Australia endures ‘epidemic’ of preventable ACL injuries

Apr 22, 2018 by

John Roumeliotis’ promising football career was almost over before it had begun.

At 18 years old, the Epworth teenager had already suffered three crippling injuries to his anterior cruciate ligament, commonly known as the ACL.

The third time, he hadn’t even returned to playing when he snapped his ACL jumping for a mark at training two days before he was due to step back on the field in his comeback game.

“I thought it was all over,” said the Calder Cannons player, who is still hopeful of playing in the AFL.

“I didn’t really know what to do with myself. I was devastated.”

These stories are not unusual. Every day on fields and courts across the country, sporting heartbreaks like this are being repeated.

New research has revealed Australia has the highest rates of ACL reconstructions in the world, and they are being reported in younger and younger athletes, some as young as seven or eight.

It is not yet clear what is causing the growing rates of ACL damage but leading knee surgeon Christopher Vertullo speculated it could be partly caused by a lack of “free play” in a generation of children often glued to electronic devices.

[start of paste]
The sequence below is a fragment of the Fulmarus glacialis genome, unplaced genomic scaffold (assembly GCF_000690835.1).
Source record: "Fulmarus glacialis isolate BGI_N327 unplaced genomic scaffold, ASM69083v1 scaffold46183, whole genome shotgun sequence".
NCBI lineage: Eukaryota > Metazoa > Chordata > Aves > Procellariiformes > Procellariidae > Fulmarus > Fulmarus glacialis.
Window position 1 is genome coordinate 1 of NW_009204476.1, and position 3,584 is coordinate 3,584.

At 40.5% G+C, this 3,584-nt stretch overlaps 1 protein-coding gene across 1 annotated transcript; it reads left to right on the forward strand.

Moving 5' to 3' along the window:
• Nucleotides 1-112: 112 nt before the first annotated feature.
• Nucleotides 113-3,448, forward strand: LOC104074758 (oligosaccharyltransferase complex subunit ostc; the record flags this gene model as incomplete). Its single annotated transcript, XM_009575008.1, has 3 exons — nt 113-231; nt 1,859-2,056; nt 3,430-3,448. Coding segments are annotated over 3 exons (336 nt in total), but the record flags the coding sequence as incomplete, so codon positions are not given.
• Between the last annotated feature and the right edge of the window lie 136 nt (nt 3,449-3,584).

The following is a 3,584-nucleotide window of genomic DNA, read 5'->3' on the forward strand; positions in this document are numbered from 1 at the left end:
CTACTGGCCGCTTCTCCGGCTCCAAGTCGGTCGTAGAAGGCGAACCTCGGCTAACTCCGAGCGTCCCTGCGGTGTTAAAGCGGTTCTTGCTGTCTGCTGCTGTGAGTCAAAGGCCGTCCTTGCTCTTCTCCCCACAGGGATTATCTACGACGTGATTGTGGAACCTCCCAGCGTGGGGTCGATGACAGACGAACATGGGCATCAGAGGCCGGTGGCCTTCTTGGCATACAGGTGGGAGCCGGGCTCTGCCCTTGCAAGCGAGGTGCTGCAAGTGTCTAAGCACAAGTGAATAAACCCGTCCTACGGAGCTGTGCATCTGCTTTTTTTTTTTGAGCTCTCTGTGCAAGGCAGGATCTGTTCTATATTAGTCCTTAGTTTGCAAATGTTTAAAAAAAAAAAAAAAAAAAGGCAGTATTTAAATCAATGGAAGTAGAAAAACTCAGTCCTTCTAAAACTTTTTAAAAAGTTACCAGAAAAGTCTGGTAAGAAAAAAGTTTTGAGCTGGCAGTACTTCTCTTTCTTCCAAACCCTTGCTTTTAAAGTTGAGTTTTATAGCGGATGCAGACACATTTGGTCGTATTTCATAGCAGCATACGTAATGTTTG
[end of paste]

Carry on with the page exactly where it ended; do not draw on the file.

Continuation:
Early specialisation in individual sports could also be to blame, he suggested.

Associate Professor Vertullo, the director of Knee Research Australia, said that when he began practising about 16 years ago, he rarely had to treat patients aged under 15, or visit paediatric wards.

“Now every week I have to go there,” he said.

Source: Australia endures ‘epidemic’ of preventable ACL injuries

Print Friendly, PDF & Email

Leave a Reply

Your email address will not be published. Required fields are marked *

This site uses Akismet to reduce spam. Learn how your comment data is processed.